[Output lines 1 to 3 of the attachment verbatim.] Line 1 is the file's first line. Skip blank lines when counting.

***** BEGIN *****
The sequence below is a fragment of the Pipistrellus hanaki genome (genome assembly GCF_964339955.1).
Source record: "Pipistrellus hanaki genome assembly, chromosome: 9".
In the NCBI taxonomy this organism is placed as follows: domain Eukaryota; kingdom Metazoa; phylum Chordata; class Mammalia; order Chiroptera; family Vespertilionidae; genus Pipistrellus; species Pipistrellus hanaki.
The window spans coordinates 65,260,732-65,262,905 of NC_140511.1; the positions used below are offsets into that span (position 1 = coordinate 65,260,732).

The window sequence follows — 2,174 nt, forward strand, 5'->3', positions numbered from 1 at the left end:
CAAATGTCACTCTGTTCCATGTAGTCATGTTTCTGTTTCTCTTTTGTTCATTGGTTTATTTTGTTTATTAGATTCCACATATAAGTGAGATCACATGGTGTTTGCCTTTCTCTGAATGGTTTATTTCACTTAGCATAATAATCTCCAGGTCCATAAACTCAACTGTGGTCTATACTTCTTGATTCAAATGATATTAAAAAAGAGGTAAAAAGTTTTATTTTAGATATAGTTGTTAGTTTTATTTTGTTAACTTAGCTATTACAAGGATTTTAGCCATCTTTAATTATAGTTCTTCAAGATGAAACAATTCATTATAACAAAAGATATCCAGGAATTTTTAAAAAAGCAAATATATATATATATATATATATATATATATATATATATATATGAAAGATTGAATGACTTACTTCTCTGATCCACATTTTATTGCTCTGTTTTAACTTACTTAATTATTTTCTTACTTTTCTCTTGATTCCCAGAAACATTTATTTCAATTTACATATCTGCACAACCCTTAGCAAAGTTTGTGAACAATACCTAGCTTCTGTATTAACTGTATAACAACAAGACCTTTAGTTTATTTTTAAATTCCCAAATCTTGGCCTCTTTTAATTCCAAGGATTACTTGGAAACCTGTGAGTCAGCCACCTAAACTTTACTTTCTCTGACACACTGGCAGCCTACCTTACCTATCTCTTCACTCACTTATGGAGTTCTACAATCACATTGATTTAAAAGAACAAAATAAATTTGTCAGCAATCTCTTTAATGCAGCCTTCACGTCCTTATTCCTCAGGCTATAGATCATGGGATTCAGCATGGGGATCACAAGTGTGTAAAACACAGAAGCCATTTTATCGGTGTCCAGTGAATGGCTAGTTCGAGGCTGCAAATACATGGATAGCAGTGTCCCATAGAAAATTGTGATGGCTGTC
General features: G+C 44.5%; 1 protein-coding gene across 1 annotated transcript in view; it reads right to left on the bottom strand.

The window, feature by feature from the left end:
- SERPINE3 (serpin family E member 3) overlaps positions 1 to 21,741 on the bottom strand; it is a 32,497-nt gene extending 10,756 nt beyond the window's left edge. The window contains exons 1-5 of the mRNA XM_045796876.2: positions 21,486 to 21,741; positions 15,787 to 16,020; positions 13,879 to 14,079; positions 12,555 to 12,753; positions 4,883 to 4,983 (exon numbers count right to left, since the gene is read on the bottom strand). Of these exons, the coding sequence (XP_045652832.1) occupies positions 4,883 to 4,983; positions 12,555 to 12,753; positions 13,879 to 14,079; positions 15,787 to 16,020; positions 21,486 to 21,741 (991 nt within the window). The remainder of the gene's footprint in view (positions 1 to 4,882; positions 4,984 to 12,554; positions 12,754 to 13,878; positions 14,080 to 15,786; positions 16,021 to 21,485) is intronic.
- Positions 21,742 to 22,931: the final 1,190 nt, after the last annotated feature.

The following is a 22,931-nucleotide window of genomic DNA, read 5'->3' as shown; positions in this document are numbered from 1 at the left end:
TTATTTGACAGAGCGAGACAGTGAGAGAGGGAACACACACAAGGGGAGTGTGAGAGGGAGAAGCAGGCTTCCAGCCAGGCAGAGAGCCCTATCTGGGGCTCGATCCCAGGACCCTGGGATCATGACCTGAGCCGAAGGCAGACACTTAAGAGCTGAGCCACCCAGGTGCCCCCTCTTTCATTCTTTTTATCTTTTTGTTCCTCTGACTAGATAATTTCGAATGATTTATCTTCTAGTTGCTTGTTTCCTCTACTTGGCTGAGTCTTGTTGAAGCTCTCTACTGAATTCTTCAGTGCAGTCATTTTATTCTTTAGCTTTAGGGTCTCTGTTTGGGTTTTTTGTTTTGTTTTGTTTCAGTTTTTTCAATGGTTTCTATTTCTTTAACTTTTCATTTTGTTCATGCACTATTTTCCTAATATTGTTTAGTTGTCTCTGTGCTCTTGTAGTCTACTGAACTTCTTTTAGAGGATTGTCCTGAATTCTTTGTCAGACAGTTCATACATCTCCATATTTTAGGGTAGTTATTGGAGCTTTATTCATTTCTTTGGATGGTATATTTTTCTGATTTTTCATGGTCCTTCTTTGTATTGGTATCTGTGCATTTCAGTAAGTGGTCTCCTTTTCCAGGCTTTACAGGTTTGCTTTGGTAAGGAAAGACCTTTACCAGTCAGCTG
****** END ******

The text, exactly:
The sequence below is a fragment of the Pipistrellus hanaki genome (genome assembly GCF_964339955.1).
Source record: "Pipistrellus hanaki genome assembly, chromosome: 9".
In the NCBI taxonomy this organism is placed as follows: domain Eukaryota; kingdom Metazoa; phylum Chordata; class Mammalia; order Chiroptera; family Vespertilionidae; genus Pipistrellus; species Pipistrellus hanaki.